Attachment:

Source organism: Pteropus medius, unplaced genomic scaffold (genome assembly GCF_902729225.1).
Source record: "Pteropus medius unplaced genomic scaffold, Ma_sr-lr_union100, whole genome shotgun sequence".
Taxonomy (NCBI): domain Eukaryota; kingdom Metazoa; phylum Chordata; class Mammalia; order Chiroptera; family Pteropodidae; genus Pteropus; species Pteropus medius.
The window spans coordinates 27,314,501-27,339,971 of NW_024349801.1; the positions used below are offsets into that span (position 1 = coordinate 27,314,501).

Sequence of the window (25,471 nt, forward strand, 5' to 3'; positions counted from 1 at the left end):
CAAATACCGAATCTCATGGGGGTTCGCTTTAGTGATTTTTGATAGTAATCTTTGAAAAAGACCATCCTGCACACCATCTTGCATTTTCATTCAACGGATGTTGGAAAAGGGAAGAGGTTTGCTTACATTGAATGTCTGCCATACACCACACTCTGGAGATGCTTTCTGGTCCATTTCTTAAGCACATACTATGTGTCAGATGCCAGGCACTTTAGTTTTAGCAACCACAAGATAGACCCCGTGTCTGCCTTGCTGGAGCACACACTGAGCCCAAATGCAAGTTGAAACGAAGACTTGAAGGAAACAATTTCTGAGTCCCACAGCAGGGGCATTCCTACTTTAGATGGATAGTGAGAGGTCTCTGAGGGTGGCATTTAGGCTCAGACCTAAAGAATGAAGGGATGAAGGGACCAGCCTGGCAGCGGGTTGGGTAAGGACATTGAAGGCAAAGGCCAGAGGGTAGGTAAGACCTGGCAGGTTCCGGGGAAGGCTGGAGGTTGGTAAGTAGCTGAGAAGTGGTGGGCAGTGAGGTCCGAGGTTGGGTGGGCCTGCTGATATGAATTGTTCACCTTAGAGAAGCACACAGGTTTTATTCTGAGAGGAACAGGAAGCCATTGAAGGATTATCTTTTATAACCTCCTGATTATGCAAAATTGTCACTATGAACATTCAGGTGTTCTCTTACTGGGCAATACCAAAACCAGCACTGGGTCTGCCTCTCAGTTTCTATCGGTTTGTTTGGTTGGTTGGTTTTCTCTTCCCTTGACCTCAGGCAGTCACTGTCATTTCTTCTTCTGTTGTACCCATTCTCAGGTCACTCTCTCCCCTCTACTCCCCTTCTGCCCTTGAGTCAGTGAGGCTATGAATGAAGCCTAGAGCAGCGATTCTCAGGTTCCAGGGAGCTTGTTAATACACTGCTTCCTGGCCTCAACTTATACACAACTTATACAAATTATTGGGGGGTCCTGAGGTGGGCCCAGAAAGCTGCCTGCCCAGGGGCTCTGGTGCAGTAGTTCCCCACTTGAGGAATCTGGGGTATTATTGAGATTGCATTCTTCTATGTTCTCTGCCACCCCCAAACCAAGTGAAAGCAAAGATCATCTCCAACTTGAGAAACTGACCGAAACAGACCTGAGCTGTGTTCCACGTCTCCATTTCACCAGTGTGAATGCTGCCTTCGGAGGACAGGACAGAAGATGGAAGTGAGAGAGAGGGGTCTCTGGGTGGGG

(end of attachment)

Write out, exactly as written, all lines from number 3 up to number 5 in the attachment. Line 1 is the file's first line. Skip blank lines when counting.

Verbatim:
Taxonomy (NCBI): domain Eukaryota; kingdom Metazoa; phylum Chordata; class Mammalia; order Chiroptera; family Pteropodidae; genus Pteropus; species Pteropus medius.
The window spans coordinates 27,314,501-27,339,971 of NW_024349801.1; the positions used below are offsets into that span (position 1 = coordinate 27,314,501).

Sequence of the window (25,471 nt, forward strand, 5' to 3'; positions counted from 1 at the left end):